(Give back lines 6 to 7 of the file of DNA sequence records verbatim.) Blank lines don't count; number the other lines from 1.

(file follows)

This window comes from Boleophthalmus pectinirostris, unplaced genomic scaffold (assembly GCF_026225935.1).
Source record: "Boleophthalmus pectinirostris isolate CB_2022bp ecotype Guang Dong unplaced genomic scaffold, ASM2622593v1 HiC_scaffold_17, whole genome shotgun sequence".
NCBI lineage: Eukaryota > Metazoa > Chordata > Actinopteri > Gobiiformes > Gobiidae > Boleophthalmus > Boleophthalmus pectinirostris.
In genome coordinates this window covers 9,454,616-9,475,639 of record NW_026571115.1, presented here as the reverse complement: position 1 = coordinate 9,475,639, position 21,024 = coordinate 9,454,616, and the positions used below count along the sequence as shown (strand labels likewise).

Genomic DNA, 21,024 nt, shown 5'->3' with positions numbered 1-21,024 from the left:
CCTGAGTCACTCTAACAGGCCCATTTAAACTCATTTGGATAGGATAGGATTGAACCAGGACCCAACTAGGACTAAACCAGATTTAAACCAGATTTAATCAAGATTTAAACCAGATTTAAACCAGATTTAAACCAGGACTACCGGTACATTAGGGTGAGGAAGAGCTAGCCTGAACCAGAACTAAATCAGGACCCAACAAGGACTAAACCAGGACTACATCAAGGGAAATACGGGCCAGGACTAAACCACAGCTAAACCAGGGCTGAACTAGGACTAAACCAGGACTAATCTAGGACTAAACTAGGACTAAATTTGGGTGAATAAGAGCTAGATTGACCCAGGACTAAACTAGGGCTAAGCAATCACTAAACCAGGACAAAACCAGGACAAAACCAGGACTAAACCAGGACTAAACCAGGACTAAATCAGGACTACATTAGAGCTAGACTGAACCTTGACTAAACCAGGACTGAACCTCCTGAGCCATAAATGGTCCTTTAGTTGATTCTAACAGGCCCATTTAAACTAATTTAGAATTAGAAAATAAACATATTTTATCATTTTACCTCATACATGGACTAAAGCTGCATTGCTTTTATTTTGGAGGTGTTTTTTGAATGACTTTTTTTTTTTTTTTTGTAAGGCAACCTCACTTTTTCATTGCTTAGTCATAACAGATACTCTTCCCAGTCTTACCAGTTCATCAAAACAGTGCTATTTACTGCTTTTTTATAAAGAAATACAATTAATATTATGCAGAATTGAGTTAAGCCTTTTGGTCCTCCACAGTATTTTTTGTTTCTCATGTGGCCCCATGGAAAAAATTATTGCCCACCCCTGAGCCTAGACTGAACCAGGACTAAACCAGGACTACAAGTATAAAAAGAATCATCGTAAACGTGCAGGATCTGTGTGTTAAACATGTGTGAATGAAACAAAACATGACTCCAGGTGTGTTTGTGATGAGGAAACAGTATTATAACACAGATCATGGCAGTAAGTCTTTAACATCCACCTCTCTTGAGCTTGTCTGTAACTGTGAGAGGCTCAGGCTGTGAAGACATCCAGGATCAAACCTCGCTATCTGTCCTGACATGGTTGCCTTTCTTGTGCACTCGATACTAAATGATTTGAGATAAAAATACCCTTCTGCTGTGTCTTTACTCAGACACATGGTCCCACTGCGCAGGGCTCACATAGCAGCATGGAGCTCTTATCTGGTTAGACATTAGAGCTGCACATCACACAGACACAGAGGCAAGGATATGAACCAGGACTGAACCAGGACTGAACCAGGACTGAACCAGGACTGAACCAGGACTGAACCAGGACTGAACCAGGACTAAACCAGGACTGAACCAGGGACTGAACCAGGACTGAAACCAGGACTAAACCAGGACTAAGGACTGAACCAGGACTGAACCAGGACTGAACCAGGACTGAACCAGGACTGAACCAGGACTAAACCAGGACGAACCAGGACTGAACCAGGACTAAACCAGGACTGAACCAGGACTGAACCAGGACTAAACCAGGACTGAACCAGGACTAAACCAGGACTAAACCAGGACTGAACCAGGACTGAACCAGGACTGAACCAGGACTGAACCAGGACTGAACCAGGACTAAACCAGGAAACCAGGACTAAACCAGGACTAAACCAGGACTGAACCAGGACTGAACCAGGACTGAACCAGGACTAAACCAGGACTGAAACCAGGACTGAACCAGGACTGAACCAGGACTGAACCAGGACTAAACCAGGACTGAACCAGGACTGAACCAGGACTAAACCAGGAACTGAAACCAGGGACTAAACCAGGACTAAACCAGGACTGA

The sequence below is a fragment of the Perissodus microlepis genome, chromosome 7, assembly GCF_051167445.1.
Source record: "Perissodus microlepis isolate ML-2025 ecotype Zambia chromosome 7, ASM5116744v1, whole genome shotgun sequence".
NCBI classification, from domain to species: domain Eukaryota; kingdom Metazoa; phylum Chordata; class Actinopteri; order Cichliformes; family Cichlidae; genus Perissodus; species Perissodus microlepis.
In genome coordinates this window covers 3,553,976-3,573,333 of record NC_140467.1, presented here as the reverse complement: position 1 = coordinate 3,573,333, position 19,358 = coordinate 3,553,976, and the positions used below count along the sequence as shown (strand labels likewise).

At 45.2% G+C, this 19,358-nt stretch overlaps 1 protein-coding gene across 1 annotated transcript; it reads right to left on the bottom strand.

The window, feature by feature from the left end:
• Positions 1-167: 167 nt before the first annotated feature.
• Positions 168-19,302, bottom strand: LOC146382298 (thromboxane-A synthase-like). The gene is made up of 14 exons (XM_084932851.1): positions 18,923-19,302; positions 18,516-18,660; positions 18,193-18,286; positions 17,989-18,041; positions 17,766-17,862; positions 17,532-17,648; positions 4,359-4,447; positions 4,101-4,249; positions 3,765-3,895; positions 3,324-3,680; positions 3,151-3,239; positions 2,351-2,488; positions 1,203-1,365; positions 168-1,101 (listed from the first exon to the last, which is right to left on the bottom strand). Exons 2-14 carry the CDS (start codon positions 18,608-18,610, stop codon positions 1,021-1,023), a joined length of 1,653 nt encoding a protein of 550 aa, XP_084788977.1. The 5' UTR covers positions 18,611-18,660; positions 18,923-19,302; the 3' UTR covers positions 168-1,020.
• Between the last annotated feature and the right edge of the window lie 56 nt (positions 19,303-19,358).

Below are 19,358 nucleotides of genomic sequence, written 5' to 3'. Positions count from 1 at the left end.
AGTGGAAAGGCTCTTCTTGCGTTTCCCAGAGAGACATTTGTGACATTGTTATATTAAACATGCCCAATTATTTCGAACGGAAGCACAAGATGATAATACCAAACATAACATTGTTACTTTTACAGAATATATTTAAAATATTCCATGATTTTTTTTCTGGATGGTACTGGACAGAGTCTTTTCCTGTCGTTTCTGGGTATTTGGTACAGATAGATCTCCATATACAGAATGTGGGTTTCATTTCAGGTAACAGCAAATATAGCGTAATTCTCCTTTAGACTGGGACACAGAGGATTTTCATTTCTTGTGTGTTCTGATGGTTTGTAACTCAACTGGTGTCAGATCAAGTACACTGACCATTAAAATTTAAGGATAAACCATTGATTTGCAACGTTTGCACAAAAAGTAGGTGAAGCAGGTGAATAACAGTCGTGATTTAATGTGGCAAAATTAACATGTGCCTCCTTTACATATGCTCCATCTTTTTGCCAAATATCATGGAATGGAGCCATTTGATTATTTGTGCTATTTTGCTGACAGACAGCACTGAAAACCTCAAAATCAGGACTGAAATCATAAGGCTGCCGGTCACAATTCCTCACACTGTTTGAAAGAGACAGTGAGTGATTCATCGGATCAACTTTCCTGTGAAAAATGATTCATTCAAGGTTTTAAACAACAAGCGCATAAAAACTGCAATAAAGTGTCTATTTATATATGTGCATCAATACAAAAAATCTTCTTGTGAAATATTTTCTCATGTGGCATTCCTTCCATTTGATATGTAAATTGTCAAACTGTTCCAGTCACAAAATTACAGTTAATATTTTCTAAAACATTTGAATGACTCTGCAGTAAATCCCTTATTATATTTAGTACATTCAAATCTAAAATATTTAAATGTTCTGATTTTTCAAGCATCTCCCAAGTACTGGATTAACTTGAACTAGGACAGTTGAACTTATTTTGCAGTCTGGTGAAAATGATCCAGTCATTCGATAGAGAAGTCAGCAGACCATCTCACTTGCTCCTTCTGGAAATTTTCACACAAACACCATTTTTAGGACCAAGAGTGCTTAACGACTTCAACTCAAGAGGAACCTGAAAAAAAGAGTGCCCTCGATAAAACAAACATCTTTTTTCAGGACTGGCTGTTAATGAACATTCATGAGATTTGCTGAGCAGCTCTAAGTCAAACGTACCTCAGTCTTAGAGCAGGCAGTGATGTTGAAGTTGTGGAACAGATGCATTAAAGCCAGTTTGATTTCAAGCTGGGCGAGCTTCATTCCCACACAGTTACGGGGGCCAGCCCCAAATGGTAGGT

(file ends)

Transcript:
CCTGAGTCACTCTAACAGGCCCATTTAAACTCATTTGGATAGGATAGGATTGAACCAGGACCCAACTAGGACTAAACCAGATTTAAACCAGATTTAATCAAGATTTAAACCAGATTTAAACCAGATTTAAACCAGGACTACCGGTACATTAGGGTGAGGAAGAGCTAGCCTGAACCAGAACTAAATCAGGACCCAACAAGGACTAAACCAGGACTACATCAAGGGAAATACGGGCCAGGACTAAACCACAGCTAAACCAGGGCTGAACTAGGACTAAACCAGGACTAATCTAGGACTAAACTAGGACTAAATTTGGGTGAATAAGAGCTAGATTGACCCAGGACTAAACTAGGGCTAAGCAATCACTAAACCAGGACAAAACCAGGACAAAACCAGGACTAAACCAGGACTAAACCAGGACTAAATCAGGACTACATTAGAGCTAGACTGAACCTTGACTAAACCAGGACTGAACCTCCTGAGCCATAAATGGTCCTTTAGTTGATTCTAACAGGCCCATTTAAACTAATTTAGAATTAGAAAATAAACATATTTTATCATTTTACCTCATACATGGACTAAAGCTGCATTGCTTTTATTTTGGAGGTGTTTTTTGAATGACTTTTTTTTTTTTTTTTGTAAGGCAACCTCACTTTTTCATTGCTTAGTCATAACAGATACTCTTCCCAGTCTTACCAGTTCATCAAAACAGTGCTATTTACTGCTTTTTTATAAAGAAATACAATTAATATTATGCAGAATTGAGTTAAGCCTTTTGGTCCTCCACAGTATTTTTTGTTTCTCATGTGGCCCCATGGAAAAAATTATTGCCCACCCCTGAGCCTAGACTGAACCAGGACTAAACCAGGACTACAAGTATAAAAAGAATCATCGTAAACGTGCAGGATCTGTGTGTTAAACATGTGTGAATGAAACAAAACATGACTCCAGGTGTGTTTGTGATGAGGAAACAGTATTATAACACAGATCATGGCAGTAAGTCTTTAACATCCACCTCTCTTGAGCTTGTCTGTAACTGTGAGAGGCTCAGGCTGTGAAGACATCCAGGATCAAACCTCGCTATCTGTCCTGACATGGTTGCCTTTCTTGTGCACTCGATACTAAATGATTTGAGATAAAAATACCCTTCTGCTGTGTCTTTACTCAGACACATGGTCCCACTGCGCAGGGCTCACATAGCAGCATGGAGCTCTTATCTGGTTAGACATTAGAGCTGCACATCACACAGACACAGAGGCAAGGATATGAACCAGGACTGAACCAGGACTGAACCAGGACTGAACCAGGACTGAACCAGGACTGAACCAGGACTGAACCAGGACTAAACCAGGACTGAACCAGGGACTGAACCAGGACTGAAACCAGGACTAAACCAGGACTAAGGACTGAACCAGGACTGAACCAGGACTGAACCAGGACTGAACCAGGACTGAACCAGGACTAAACCAGGACGAACCAGGACTGAACCAGGACTAAACCAGGACTGAACCAGGACTGAACCAGGACTAAACCAGGACTGAACCAGGACTAAACCAGGACTAAACCAGGACTGAACCAGGACTGAACCAGGACTGAACCAGGACTGAACCAGGACTGAACCAGGACTAAACCAGGAAACCAGGACTAAACCAGGACTAAACCAGGACTGAACCAGGACTGAACCAGGACTGAACCAGGACTAAACCAGGACTGAAACCAGGACTGAACCAGGACTGAACCAGGACTGAACCAGGACTAAACCAGGACTGAACCAGGACTGAACCAGGACTAAACCAGGAACTGAAACCAGGGACTAAACCAGGACTAAACCAGGACTGA

The sequence below is a fragment of the Perissodus microlepis genome, chromosome 7, assembly GCF_051167445.1.